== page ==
No, that didn't lead to this decision. It was kind of the last straw, but it's not because of the incident at all. A woman called and said that she was black married to a fellow who was white, and that his friends were racist toward her. I asked her like I do every other caller give me two really good examples of being racists. Because people call and say this person is being unkind. 'Well, give me two big examples of them being whatever.' And usually you find out one of two things: one, they're being treated poorly. Or two, they're being hypersensitive. And so my job is to figure out which it is so then I can help them better. So I was trying to probe the issue of her sensitivity toward race, and the first thing she said is, well, when they come over and we're having discussions they ask me about a black point of view. I said well, that's not racist, that's just a question, give them an answer. She didn't like that because she clearly wanted me to side with her, and that's when she said, what about the word. And I said well, I listen to HBO and rap music and I hear that word all the time, so I guess it's context. And that's all that it was about. And before you know it the special interest groups who were dying to silence me for a long time anyway jumped on that as though it demonstrated that I was racist, which is obviously ridiculous… I've been through this as every talk show has a zillion times before. But somehow on Friday, after 32 years on radio, 17 syndicated, I was just nominated for a Marconi, I was just listed top seven of the most important radio hosts in all of radio history, ratings are great, everything's going well … I sat down at my desk and said 'I'm done trying to help people in a situation where my First Amendment rights don't exist, where special interest groups and activist groups can make a decision to silence you. It's not American, it's not fair play. I would like for people to just say, 'Hey, I didn't quite understand what you meant by that, let's have a debate at the LA public library.' You know, debating and discussing is kind of gone, attacks are in. You can see that in politics, you can see that everywhere. So I want to make it clear I'm not retiring. I'm not quitting. I'm stronger and freer to say my mind, and I have the freedom to speak my mind when I'm not in a venue where my advertisers and stations will be attacked. So I feel very liberated.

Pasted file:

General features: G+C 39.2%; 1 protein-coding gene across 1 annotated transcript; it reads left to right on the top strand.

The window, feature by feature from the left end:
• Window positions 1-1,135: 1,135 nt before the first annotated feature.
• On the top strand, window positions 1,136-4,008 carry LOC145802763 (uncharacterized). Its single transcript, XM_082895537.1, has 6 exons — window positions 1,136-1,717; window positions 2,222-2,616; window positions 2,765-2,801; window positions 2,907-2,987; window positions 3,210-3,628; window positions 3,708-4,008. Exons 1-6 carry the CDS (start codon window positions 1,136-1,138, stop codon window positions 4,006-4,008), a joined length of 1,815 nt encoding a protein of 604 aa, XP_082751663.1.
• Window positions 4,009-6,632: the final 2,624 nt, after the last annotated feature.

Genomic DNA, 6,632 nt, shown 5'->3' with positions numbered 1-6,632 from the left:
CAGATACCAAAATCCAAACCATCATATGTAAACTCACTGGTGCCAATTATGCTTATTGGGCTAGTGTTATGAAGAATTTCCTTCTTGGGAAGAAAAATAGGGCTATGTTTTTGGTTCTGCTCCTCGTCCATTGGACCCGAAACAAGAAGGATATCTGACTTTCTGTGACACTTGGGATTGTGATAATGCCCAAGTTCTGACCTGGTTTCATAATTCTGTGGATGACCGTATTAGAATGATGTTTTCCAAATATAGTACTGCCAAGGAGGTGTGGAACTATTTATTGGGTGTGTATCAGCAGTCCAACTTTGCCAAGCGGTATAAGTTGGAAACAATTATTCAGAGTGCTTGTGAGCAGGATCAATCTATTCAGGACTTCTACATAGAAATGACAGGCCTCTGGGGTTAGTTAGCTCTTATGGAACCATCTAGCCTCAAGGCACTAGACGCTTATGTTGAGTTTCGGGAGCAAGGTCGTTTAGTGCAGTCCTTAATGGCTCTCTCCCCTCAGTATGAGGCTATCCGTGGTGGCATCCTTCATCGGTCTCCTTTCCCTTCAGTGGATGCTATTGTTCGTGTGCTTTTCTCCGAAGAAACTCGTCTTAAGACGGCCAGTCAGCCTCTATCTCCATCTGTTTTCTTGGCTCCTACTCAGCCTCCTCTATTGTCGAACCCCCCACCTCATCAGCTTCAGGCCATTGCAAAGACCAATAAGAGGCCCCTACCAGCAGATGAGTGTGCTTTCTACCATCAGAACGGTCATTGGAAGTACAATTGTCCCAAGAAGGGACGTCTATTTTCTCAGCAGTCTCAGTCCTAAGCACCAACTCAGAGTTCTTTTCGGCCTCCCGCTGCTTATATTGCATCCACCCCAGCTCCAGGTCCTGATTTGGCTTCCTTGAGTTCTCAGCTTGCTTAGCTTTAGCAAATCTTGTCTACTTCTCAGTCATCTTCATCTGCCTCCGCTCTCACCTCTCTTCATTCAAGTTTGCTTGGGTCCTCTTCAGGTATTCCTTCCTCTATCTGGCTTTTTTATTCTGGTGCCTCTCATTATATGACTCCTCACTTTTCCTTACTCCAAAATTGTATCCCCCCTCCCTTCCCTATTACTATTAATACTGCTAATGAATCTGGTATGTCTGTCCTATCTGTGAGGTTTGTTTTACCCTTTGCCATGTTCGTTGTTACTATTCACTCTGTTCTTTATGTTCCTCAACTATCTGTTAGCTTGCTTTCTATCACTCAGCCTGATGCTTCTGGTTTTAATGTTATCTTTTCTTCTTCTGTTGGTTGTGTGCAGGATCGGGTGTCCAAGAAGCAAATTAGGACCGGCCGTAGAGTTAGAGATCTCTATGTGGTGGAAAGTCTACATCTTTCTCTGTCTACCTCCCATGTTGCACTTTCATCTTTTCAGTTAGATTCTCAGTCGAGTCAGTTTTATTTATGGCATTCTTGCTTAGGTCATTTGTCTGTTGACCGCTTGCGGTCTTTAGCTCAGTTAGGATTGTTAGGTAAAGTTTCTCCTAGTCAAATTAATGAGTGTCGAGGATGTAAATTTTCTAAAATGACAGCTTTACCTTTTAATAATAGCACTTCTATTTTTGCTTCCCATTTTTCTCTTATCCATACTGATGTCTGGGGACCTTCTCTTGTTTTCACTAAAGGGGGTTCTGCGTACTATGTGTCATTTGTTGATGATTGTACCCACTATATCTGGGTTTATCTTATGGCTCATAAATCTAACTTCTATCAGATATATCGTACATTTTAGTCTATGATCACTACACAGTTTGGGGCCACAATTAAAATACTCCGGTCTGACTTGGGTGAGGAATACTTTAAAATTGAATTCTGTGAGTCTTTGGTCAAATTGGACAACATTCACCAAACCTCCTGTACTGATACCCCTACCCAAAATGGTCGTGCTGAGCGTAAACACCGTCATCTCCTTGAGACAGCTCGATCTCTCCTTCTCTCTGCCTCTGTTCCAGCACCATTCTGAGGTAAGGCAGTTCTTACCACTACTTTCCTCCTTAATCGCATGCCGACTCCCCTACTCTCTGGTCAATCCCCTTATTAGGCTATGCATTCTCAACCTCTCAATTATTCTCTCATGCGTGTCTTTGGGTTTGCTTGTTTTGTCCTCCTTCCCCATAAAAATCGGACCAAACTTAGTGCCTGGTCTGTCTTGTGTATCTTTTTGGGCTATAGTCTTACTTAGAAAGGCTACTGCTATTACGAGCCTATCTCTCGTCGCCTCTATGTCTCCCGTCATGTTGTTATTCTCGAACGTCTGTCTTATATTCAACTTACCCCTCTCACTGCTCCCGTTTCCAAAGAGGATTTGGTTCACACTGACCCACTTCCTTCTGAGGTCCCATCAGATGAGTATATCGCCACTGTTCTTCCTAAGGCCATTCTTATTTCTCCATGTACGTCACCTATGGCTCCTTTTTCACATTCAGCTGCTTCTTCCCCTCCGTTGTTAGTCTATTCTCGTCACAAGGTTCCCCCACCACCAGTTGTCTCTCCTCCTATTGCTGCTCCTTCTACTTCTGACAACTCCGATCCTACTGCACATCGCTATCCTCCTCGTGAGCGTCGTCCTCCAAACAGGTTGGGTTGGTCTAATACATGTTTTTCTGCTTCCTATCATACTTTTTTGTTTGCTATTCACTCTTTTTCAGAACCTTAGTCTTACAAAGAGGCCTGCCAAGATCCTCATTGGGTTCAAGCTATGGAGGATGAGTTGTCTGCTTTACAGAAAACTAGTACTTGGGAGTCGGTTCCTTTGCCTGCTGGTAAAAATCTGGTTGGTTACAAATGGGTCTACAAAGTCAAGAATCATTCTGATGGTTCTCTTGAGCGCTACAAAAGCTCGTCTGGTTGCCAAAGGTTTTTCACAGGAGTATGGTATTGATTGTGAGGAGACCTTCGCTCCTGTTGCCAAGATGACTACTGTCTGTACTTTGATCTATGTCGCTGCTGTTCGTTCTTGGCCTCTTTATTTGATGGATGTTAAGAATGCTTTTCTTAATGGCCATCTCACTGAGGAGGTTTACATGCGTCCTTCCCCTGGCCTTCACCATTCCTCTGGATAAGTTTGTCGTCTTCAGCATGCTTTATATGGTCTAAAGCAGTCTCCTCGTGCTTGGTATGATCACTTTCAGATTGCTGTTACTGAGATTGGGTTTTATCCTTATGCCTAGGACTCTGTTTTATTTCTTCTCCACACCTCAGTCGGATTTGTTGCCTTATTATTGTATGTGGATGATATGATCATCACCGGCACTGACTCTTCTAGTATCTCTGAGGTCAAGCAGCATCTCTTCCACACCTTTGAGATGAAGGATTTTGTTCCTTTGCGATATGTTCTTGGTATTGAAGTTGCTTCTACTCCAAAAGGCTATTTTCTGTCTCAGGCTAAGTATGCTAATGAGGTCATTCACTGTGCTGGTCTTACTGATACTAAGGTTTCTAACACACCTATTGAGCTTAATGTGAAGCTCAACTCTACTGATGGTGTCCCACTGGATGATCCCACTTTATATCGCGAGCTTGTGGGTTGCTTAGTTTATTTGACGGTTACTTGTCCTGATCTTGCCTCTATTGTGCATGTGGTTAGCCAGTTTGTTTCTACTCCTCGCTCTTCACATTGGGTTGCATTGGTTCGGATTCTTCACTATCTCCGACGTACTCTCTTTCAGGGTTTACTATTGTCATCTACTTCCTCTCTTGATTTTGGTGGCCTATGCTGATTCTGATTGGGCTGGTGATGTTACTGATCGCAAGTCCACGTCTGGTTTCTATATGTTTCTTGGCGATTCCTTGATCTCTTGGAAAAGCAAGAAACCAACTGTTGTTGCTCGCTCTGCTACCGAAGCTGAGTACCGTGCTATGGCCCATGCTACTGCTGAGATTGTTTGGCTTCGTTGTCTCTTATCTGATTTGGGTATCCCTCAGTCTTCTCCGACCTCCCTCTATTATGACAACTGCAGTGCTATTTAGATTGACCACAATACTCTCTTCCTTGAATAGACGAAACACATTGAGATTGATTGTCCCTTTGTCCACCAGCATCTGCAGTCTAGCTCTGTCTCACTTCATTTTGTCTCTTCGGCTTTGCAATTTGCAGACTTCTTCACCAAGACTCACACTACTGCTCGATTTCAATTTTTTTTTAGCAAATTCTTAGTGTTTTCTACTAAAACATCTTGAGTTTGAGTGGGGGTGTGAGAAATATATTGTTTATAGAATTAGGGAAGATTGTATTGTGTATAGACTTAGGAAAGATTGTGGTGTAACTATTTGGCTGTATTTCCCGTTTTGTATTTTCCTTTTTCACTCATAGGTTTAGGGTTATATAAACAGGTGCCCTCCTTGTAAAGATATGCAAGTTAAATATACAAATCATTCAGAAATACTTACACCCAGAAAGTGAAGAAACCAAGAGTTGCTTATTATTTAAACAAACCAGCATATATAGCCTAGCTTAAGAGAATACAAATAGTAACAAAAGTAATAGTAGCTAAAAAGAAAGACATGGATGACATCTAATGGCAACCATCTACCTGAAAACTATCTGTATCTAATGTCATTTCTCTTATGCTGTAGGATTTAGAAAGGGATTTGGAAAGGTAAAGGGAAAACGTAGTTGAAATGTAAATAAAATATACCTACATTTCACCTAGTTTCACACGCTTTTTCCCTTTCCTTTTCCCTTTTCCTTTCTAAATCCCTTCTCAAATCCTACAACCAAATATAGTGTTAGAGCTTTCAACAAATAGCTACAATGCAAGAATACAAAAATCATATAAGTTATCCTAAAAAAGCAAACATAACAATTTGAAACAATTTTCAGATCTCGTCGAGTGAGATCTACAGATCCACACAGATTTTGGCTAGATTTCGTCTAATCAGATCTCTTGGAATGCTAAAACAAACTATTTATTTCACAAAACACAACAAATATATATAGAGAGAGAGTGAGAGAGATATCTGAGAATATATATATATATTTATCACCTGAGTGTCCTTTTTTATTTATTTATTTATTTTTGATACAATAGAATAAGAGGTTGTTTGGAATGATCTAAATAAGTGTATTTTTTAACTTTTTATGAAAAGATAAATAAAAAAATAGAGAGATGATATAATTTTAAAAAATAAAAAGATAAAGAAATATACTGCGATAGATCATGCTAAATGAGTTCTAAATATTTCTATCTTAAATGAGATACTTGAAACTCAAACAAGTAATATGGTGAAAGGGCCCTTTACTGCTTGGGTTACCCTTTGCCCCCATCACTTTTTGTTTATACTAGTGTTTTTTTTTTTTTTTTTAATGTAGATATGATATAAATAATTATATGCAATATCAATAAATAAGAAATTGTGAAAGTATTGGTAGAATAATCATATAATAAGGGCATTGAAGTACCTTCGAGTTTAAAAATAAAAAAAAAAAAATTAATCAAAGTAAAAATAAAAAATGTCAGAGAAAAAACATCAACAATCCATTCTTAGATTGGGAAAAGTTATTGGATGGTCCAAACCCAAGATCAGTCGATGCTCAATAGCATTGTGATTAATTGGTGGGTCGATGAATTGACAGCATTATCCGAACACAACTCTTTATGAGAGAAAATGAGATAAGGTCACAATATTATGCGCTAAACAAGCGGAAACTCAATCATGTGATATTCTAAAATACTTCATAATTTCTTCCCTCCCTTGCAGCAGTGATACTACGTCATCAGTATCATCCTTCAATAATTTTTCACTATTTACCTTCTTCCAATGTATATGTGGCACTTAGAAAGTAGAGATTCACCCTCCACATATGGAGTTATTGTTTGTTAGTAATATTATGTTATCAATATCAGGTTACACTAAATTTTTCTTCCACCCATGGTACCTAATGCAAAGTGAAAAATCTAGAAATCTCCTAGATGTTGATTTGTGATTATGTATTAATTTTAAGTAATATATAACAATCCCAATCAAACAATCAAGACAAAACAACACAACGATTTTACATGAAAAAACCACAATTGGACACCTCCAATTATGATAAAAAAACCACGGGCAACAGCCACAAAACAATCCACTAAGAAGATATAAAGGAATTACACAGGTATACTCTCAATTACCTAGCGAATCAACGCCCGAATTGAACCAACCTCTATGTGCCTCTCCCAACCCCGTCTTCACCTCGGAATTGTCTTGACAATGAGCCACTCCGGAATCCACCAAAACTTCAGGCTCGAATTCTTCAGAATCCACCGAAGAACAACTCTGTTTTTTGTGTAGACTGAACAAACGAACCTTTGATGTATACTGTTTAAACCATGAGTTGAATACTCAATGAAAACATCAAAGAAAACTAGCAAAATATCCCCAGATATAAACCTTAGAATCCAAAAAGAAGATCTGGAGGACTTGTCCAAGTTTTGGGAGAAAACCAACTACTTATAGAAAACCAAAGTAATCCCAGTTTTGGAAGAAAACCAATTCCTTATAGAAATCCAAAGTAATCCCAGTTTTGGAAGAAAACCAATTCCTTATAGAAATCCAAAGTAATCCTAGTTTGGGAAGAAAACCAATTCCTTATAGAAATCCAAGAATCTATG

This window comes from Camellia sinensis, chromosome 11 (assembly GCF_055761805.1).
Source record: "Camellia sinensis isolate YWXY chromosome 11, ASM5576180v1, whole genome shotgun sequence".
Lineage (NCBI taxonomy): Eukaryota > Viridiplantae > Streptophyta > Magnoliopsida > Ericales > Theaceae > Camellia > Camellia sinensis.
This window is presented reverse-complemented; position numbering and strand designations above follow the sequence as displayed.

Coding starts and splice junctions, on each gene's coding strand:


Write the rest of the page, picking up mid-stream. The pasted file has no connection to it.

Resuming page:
We've even seen some African-American commentators come out and say, 'You know what, Dr. Laura has a point here, because if it's wrong for white people to use the 'N'-word, it's wrong for African-Americans to use it as well."